The procedure transplants the women's own fatty tissue from the abdomen to reconstruct the breast without sacrificing the abdominal muscles, as many surgeries do.
When Sally Viviette was diagnosed with breast cancer, she needed a mastectomy and worried reconstruction would affect her career.
"As an equine vet, my job requires a lot of strength, but more importantly, in my hobbies and horseback riding, the potential loss of abdominal strength or shoulder strength from the different flaps they do was not so much an option for me," Viviette said.
Her options included implants or breast reconstruction. In many cases, doctors take tissue from the patient's abdomen and sacrifice the abdominal muscle to keep a blood supply to the reconstructed breast.
"The way I ride requires a lot of abdominal strength," Vivette said. "I ride horses, and I really didn't want to risk not having that there for me."
Vivette was happy to learn that Duke Surgeon Michael Zenn had a new option -- a breast reconstruction called diep flap. It avoids the abdominal muscle and offers the side benefit of a slight tummy tuck.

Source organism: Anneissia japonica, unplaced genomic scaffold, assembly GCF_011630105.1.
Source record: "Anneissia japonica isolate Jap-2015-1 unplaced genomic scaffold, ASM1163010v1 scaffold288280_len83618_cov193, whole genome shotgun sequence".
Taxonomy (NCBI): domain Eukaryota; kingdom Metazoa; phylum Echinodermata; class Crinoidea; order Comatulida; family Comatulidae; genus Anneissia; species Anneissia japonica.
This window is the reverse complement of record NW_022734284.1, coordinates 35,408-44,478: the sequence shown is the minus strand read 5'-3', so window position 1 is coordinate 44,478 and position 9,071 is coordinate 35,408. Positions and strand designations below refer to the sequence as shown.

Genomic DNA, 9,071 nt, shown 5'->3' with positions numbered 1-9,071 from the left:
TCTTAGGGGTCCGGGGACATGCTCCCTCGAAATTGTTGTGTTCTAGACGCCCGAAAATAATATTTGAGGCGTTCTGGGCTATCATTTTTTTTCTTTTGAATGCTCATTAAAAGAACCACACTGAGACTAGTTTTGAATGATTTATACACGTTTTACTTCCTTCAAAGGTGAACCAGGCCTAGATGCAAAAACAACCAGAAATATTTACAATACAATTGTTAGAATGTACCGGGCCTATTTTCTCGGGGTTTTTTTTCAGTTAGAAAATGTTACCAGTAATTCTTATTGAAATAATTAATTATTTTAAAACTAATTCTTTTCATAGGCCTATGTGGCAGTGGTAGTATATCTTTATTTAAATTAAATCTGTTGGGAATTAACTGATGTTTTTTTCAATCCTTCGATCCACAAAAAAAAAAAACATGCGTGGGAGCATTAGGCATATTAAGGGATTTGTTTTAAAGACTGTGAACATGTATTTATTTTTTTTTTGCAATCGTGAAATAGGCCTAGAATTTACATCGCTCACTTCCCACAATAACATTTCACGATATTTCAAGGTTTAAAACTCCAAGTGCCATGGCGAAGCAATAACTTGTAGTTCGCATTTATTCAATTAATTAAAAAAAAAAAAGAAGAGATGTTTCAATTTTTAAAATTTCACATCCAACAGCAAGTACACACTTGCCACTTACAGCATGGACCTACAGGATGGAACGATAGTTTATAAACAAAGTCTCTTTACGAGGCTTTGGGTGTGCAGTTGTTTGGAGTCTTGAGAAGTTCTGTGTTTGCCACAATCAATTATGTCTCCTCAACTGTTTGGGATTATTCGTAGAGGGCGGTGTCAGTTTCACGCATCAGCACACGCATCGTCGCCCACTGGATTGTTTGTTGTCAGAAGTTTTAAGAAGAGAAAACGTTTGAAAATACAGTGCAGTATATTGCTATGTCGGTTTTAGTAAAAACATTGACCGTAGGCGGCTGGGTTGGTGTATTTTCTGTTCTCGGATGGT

"So I can take the lower abdominals from a patient that normally we might throw away during a tummy tuck and use it for reconstruction just by keeping the blood vessels attached to that tissue and transferring it as a tissue transfer and use a microscope to reattach blood vessels somewhat like an organ transplant," Dr. Zenn explained.
The diep breast reconstruction procedure has only been around for a couple of years. In fact, there's only a few doctors in the country who can do it, including ones at Duke.
"And it is an advantage to have your own natural tissues because they will age naturally," Zenn said. "So over time, the chances of needing more and more procedures is actually dramatically reduced."
Since the surgery, Vivette in not only happy with the natural result, but also the fact that she can still ride her horses.